Audio-visual systems are another opportunity. PCS Australia supplies AV presentation systems, including projectors and LCD TVs. The company’s CEO, Syd Borg, has also struck a deal to deploy presentation technology in school halls. Interactive and touch LCD screens get the thumbs up from Borg. “In my opinion, the life of the old electronic interactive whiteboard has almost died. They’re a pain in the arse. They’re always needing calibration, they’re unreliable.”
Dell sells interactive projectors, such as its Dell Projector Solutions S520. “A lot of schools, even though they’re not spending on PCs, may want to update the classroom,” argues Dell’s general manager, end user computing ANZ, Jeff Morris.
Networking is another boom area, particularly wireless infrastructure. The education sector was an early adopter of 802.11ac, with integrators telling CRN it has been a hit across Catholic schools, independent schools and universities.
However, closing these deals takes time. “These contracts don’t just pop up and you win them. You’ve got to spend a lot of time with these organisations,” says Morris. “This is not easy when the money is running out, and there isn’t really one size that fits all. There are a lot of stakeholders involved in the decision-making process.”
Borg concurs that it has not been easy going. “There is no doubt things have slowed down at a great rate of knots in educational institutions. We’ve heard of no new projects in the last three or four months. There has been a significant turnaround for the negative, from my perspective,” he told CRN back in June.
While vendors may tout opportunities for partners, Borg isn’t convinced. “It’s gets tougher. Every little dollar gets stretched further, and that’s going to invite the major manufacturers to do deals direct because they don’t want to lose the business at the end of the day.”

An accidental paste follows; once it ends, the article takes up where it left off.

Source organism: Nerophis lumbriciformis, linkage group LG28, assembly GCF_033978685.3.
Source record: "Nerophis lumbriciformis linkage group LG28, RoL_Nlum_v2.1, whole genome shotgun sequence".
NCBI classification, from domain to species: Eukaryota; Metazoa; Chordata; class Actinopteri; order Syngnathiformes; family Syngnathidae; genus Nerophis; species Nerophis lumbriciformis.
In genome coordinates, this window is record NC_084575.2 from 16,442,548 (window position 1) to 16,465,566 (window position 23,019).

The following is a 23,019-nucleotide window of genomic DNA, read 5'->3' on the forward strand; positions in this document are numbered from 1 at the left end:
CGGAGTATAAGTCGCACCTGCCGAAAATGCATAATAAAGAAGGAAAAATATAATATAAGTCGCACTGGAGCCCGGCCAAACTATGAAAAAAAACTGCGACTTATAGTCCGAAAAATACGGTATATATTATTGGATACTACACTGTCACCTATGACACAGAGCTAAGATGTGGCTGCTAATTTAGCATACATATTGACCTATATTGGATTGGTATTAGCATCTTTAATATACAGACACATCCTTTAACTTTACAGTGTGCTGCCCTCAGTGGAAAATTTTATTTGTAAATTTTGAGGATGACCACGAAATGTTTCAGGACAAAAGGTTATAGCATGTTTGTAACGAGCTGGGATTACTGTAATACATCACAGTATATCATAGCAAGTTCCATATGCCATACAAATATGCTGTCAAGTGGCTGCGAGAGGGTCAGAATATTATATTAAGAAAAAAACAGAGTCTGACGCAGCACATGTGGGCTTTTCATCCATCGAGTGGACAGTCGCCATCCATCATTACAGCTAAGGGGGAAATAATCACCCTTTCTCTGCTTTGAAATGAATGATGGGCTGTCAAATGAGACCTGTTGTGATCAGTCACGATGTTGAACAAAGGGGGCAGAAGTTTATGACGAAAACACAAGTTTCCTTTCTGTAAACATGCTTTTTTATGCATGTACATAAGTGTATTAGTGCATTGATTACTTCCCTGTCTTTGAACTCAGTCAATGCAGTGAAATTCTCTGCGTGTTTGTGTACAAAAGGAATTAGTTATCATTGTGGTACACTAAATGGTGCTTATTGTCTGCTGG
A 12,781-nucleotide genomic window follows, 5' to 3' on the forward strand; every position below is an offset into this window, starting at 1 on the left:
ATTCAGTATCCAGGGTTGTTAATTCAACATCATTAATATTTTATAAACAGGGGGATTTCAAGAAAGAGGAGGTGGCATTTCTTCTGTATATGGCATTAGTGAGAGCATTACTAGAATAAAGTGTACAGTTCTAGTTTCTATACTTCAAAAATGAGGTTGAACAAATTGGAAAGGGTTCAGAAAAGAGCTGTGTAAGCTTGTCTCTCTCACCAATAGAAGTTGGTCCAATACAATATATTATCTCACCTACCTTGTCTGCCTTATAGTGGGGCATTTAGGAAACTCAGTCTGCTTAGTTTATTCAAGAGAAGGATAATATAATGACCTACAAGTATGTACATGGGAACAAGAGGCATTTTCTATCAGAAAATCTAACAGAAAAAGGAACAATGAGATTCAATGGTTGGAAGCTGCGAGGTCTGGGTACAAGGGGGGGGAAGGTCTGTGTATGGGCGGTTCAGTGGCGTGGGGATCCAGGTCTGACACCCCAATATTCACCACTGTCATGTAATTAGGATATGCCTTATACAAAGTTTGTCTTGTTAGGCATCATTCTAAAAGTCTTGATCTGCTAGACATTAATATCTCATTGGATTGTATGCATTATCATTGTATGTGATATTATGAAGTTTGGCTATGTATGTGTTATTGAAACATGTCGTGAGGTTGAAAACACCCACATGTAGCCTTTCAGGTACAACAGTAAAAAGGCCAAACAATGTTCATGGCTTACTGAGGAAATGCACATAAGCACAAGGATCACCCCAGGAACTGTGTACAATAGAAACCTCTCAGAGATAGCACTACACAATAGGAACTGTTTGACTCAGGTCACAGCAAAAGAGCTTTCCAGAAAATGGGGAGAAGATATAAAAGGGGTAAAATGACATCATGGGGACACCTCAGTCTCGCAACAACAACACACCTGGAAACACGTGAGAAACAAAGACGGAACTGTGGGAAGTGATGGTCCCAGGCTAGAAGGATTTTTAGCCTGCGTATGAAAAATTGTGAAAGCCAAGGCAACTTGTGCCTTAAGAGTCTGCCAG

Some say the IT providers that succeed will be those that understand how something called pedagogy is influencing schools’ technology decisions. In a nutshell, schools think first about what students need to learn and what is the best way to teach them. Replacing textbooks with digital versions won’t necessarily lead to better results in the classroom. Tablets might be effective for younger students, but less so for year 12 students, compared with laptops. Some teachers might want to loosen the reins on students’ use of technology, whereas others might opt for a more prescriptive approach.
The lesson is that resellers shouldn’t take a one-size-fits-all approach, says Joseph Sweeney, advisor at research firm IBRS. “You may have a classroom full of students who have laptops at home, but you may have a classroom of students who are lucky to get breakfast, so asking them to bring a laptop is not going to work. Your discussions are going to be very different on a school-by-school basis.
“You can’t approach this in a perfectly centralised manner. It will not hurt you to get on recommendation boards, but at the end of the day we’re going back to a purchasing model that is more like the 1990s than the 2000s,” he adds.
IT providers are making more offbeat inroads into schools, beyond hardware sales. ASI’s King says one of the biggest challenges in education right now is tackling teacher effectiveness. The company has invested in development of an app called Verso. It has been designed to expose students’ thinking by allowing teachers to pose questions in the form of ‘flips’, which might include a YouTube video or link to an article. Students can only see other students’ comments by first submitting their own anonymous comment, encouraging them to participate. Teachers can see who is and isn’t participating and look at the comments to help tailor lesson plans.
At time of writing, Verso was preparing an enterprise version, which would provide a real-time view of students’ engagement across the school, a bit like a Twitter feed showing which questions are being asked. The app tracks teachers’ progress, showing which teachers are emerging as ‘leaders’, the number of responses, as well as the top five trending flips in the school.